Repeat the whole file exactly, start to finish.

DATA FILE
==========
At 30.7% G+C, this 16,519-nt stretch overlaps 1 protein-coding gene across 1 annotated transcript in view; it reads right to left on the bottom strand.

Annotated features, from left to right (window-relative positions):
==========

At 30.7% G+C, this 16,519-nt stretch overlaps 1 protein-coding gene across 1 annotated transcript in view; it reads right to left on the bottom strand.

Annotated features, from left to right (window-relative positions):